BETTING is big business, with a capital ‘B’. It can also be horribly addictive.

Put the two together and you have a recipe with the power to poison the lives of countless thousands of people, not just the addicts but those around them, family, friends and workmates.

Which is why the Government was right to announce that it is cutting the maximum stake on fixed-odds betting terminals (FOBTs) from £100 to £2. These machines, which feature digital games such as roulette, are found mainly in bookmakers and betting shops and they take almost £1.8 billion a year from gamblers. They are particularly addictive because they allow customers to stake up to £100 several times a minute, building up huge debts in a small space of time.

There are more than 33,000 FOBTs across the UK, often in deprived areas.

When the Telegraph & Argus launched its Beat the Betting Blight campaign back in 2012 it was because the growth in city centre betting shops – and, therefore, the opportunities to spread this social toxin – was getting out of hand; at the time there were ten betting shops and two amusement arcades within just a few streets of each other and more were on the way.

The primary aim of the campaign was to urge legislation to give the Council new powers to stop so many retail outlets being taken over and put a halt to the further expansion of this creeping scourge, with up to four FOBTs being allowed in every shop.

But it wasn’t just about the retail mix and the impact on the look and feel of the city centre; the chief reason for wanting to curb the growth was the havoc these machines were wreaking among those sucked in by them.

And welcome as the Government’s crackdown on FOBTs is, it only addresses part of the problem.

There is a real danger that those who can afford mobile phones or computers will resort to digital gambling through apps or online. Although these are potentially more controllable because gamblers must register to play, it will still rely on the gambling industry to regulate the size of stakes and monitor their customers carefully.

In announcing its crackdown, the Government said it had chosen to “take a stand” against this “social blight” because the machines “prey on some of the most vulnerable in society” and sports minister Tracey Crouch said they were concerned by the high rates of “problem gamblers” among those who played the machines.

According to the Gambling Commission, 13.6 per cent of FOBT players in England are problem gamblers.

For “problem gamblers” read “addicts.” Cambridge University research has shown that gambling is akin to drugs in the way it triggers endorphins in the brain and creates a natural high.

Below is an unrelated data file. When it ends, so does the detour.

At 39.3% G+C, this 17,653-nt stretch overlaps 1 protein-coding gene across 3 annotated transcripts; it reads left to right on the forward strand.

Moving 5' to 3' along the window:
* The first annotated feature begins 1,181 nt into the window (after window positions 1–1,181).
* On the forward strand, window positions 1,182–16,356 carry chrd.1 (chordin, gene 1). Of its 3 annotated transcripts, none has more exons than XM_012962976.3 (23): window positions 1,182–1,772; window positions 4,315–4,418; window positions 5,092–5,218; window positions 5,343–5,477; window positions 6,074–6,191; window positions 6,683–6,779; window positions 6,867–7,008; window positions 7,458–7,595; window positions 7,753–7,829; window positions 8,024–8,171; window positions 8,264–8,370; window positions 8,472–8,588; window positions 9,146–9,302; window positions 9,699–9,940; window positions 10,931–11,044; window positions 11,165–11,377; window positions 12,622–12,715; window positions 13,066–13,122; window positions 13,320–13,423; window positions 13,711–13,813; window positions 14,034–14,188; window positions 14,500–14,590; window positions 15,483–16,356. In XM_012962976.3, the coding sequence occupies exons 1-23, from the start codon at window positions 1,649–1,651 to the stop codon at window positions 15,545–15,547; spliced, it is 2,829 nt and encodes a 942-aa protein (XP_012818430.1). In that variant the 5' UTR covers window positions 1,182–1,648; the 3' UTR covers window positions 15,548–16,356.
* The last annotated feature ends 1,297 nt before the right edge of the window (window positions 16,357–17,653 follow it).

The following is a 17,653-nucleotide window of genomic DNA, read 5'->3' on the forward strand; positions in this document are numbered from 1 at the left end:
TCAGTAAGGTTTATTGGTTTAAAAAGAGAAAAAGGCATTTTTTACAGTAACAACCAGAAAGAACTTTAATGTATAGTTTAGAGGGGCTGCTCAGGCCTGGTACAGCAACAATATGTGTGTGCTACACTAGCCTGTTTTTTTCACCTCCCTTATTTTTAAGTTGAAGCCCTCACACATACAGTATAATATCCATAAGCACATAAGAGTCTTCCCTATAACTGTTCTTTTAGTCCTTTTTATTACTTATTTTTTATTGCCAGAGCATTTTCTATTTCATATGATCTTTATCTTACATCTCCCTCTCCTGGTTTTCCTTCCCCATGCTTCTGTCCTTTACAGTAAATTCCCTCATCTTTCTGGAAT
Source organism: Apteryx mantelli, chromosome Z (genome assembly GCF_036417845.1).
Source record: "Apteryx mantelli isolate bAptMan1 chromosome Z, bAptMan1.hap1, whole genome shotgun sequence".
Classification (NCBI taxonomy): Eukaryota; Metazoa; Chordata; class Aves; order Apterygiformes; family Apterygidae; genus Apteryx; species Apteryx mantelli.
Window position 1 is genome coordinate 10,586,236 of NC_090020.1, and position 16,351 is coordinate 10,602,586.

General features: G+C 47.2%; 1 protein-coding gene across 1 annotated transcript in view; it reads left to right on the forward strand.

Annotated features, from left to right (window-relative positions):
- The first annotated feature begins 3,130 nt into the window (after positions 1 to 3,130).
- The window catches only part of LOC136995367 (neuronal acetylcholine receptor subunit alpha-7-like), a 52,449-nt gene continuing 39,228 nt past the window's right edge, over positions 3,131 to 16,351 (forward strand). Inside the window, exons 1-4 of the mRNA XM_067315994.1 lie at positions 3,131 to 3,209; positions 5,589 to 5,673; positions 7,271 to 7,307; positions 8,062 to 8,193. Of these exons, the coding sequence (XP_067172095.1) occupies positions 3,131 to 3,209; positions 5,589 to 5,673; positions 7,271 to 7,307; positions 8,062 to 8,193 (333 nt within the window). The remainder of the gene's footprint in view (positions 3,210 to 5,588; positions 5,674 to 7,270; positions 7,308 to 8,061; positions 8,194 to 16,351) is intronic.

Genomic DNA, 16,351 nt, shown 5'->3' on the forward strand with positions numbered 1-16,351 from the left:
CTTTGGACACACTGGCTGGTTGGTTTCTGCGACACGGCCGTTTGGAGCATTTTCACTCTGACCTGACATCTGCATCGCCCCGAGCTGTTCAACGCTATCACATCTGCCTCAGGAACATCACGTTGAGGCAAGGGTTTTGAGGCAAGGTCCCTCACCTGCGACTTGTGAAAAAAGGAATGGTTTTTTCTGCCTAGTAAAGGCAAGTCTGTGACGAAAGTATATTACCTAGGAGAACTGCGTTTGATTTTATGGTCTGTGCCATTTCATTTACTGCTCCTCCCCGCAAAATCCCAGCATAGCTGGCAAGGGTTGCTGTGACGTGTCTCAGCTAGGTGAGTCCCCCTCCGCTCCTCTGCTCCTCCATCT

For some gamblers it can become a dangerous, all-consuming activity harmful to the individual as well as their family and community, in much the same way as drug or alcohol addiction. When times are hard, some people can try to hide from their problems through alcohol, drugs or gambling and some gamblers have suggested that the ease with which they can be enticed into waging high stakes encourages them to play almost non-stop.

Like all addicts, gamblers need help to break the habit and there is a woeful lack of support for the estimated 250,000 or more problem gamblers in the UK.

I suspect most people feel that responsible gambling for leisure purposes is a reasonable activity and would not wish to see it banned completely but far more needs to be done to provide support and counselling for those who need help.

It is high time for a wholesale re-balancing of the gambling industry to put the emphasis on responsibility all round. Gambling addiction is a public health issue and I, for one, would like to see some of the billions taken out in profit by the industry put back into funding specialist care for problem gamblers on a national scale, so the cost of its greed doesn’t fall on the struggling NHS.

* Why Our Own Airport Deserves to be Flying High

I MAY be tempting fate here but I was pleased to see Leeds Bradford Airport had been rated second only to Heathrow for flight punctuality in a survey compiled from Civil Aviation Authority data.

I have flown in and out of LBIA on many occasions, over many years, using numerous airlines, and I can honestly say I have never yet experienced a serious delay. To my mind, their average departure delay time of 11.3 minutes is irrelevant when you’re going to be flying for hours. Yet another local achievement to be proud of.

* When it comes to roads danger the law cannot afford to be lax

THERE will, no doubt, be those who feel that the eight-month prison sentence handed out to a driver in Keighley for a two-minute police chase that never exceeded 40mph was a bit harsh.

Mohammed Ali, 33, of Rupert Street, Keighley, claimed he borrowed a friend’s car to go the supermarket and tried to evade officers because he had no insurance, resulting in a crash with a police car and an attempted escape on foot.

The very notion he could escape punishment for one offence by committing an even more dangerous one says everything about the pervading mentality in some quarters of the district when it comes to abiding by the laws that govern our roads. The rules are there to protect all of us and Judge Durham Hall is absolutely right to send a message by enforcing them to the letter.